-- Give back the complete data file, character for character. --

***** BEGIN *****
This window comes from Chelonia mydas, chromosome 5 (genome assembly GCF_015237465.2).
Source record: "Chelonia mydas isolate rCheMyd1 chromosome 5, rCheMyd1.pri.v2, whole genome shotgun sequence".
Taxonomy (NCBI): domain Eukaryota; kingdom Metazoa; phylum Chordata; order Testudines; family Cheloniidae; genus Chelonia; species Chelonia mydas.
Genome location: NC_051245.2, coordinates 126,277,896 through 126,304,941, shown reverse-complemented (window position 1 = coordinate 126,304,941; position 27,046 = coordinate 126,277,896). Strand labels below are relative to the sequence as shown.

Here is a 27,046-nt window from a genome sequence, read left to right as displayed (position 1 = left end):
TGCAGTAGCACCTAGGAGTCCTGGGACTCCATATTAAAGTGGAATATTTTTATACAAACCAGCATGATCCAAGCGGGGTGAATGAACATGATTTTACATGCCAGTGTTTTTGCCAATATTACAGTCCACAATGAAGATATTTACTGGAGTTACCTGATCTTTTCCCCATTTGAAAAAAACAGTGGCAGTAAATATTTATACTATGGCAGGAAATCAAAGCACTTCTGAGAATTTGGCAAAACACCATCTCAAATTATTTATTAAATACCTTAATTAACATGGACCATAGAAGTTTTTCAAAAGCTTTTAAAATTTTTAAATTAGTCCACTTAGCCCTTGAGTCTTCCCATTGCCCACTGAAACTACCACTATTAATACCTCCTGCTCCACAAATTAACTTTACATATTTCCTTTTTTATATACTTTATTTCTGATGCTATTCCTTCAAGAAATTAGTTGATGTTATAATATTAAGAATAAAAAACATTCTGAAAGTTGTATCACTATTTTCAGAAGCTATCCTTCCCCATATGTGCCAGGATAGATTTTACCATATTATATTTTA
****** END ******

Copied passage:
This window comes from Chelonia mydas, chromosome 5 (genome assembly GCF_015237465.2).
Source record: "Chelonia mydas isolate rCheMyd1 chromosome 5, rCheMyd1.pri.v2, whole genome shotgun sequence".
Taxonomy (NCBI): domain Eukaryota; kingdom Metazoa; phylum Chordata; order Testudines; family Cheloniidae; genus Chelonia; species Chelonia mydas.
Genome location: NC_051245.2, coordinates 126,277,896 through 126,304,941, shown reverse-complemented (window position 1 = coordinate 126,304,941; position 27,046 = coordinate 126,277,896). Strand labels below are relative to the sequence as shown.

Here is a 27,046-nt window from a genome sequence, read left to right as displayed (position 1 = left end):
TGCAGTAGCACCTAGGAGTCCTGGGACTCCATATTAAAGTGGAATATTTTTATACAAACCAGCATGATCCAAGCGGGGTGAATGAACATGATTTTACATGCCAGTGTTTTTGCCAATATTACAGTCCACAATGAAGATATTTACTGGAGTTACCTGATCTTTTCCCCATTTGAAAAAAACAGTGGCAGTAAATATTTATACTATGGCAGGAAATCAAAGCACTTCTGAGAATTTGGCAAAACACCATCTCAAATTATTTATTAAATACCTTAATTAACATGGACCATAGAAGTTTTTCAAAAGCTTTTAAAATTTTTAAATTAGTCCACTTAGCCCTTGAGTCTTCCCATTGCCCACTGAAACTACCACTATTAATACCTCCTGCTCCACAAATTAACTTTACATATTTCCTTTTTTATATACTTTATTTCTGATGCTATTCCTTCAAGAAATTAGTTGATGTTATAATATTAAGAATAAAAAACATTCTGAAAGTTGTATCACTATTTTCAGAAGCTATCCTTCCCCATATGTGCCAGGATAGATTTTACCATATTATATTTTA